Tuberculosis (TB) is a disease caused by bacteria called Mycobacterium tuberculosis. The bacteria usually attack the lungs, but they can also damage other parts of the body. TB spreads through the air when a person with TB of the lungs or throat coughs, sneezes, or talks. If you have been exposed, you should go to your doctor for tests. You are more likely to get TB if you have a weak immune system.



Lymph nodes: Lymph nodes that drain the lungs may become large enough to compress the bronchial tubes, causing a cough and possibly a collapsed lung.2 If bacteria spread to lymph nodes in the neck, it is possible for the nodes to break through the skin and discharge pus.

Kidneys: TB infection of the kidneys may cause fever, back pain, and sometimes blood in the urine.3 Infection commonly spreads to the bladder, causing painful and frequent urination.

Brain: Tuberculosis that infects the brain, called tuberculous meningitis, is life-threatening. In the United States and other developed countries, tuberculous meningitis most commonly occurs among older people or people with a weakened immune system. Symptoms include fever, constant headache, neck stiffness, nausea, and drowsiness that can lead to coma.4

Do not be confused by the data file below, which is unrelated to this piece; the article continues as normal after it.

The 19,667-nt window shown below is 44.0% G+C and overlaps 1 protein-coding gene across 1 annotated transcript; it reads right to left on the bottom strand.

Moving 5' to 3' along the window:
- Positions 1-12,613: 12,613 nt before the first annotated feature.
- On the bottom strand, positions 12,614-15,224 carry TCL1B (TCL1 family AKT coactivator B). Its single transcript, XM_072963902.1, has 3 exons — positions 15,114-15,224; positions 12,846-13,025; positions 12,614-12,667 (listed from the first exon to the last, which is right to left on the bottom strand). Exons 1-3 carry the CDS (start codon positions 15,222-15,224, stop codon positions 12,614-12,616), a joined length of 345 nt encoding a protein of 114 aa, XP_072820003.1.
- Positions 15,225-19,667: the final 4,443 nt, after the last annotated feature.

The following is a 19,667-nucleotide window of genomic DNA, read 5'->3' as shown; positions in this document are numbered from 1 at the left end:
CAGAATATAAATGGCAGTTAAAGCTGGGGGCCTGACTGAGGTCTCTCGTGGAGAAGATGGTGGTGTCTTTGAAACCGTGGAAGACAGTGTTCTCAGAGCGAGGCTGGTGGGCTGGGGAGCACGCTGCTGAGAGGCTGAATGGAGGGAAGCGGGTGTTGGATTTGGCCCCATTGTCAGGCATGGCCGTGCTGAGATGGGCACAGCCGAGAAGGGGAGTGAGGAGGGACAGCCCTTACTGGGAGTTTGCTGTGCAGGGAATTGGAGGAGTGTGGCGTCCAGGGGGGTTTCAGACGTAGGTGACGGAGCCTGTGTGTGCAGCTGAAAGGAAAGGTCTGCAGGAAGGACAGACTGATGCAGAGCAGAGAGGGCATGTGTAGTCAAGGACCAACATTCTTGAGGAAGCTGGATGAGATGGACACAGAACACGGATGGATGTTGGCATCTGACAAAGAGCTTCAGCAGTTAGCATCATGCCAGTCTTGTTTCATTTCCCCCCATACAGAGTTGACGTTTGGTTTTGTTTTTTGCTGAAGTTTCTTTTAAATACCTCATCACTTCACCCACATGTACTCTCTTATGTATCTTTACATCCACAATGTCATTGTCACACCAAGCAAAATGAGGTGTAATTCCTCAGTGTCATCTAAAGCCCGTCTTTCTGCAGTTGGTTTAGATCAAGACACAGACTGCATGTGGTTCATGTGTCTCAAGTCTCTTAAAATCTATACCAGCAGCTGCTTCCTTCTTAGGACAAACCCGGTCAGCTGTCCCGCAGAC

Pericardium: In tuberculous pericarditis, the pericardium thickens and sometimes leaks fluid into the space between the pericardium and the heart. This can weaken the heart, causing swollen neck veins and difficulty breathing.

Genitals: Tuberculosis can also spread to the genitals. In men, genital tuberculosis causes the scrotum to enlarge. In women, it causes pelvic pain and menstrual irregularities and increases the risk of an ectopic pregnancy.

References :

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  • Wilson, M. “Recent Advances in the Laboratory Detection of Mycobacterium tuberculosis Complex and Drug resistance”. Clinical Infectious Disease. vol. 52. 2011. pp. 1350-1355.

  • Peto, HM, Pratt, RH, Harrington, TA. “Epidemiology of extrapulmonary tuberculosis in the United States, 1993-2006”. CID. vol. 49. 2009. pp. 1350-1357.

  • Marais, S, Thwaites, G, Schowman, JF. “Tuberculous meningitis: a uniform case definition for use in clinical research”. The Lancet. vol. 10. 2010. pp. 803-812.

  • Jain, SK, Kwon, P, Moss, WJ. “Management and outcomes of intracranial tuberculomas developing during antituberculous therapy: case report and review”. Clin Pediatr (Phila). vol. 44. 2005. pp. 443-50.

  • Curless, R, Mitchell, C. “Central nervous system tuberculosis in children”. Pediatric Neurology. vol. 7. 1991. pp. 270-274.

  • Saukonnen, JJ, Cohn, DL, Jasmer, RM. “An official ATS statement: hepatotoxicity of antituberculosis therapy”. American Journal of Respiratory and Critical Care Medicine. vol. 174. 2006. pp. 935-952.

  • Forget, EJ, Menzies, D. “Adverse reactions to first line antituberculosis drugs”. Expert Opin. Drug Safe. vol. 5. 2006. pp. 231-252.

  • Be, NA, Kim, KS, Bishai, WR, Jain, SK. “Pathogenesis of central nervous system tuberculosis”. Curr Mol Med. vol. 9. 2009. pp. 94-9.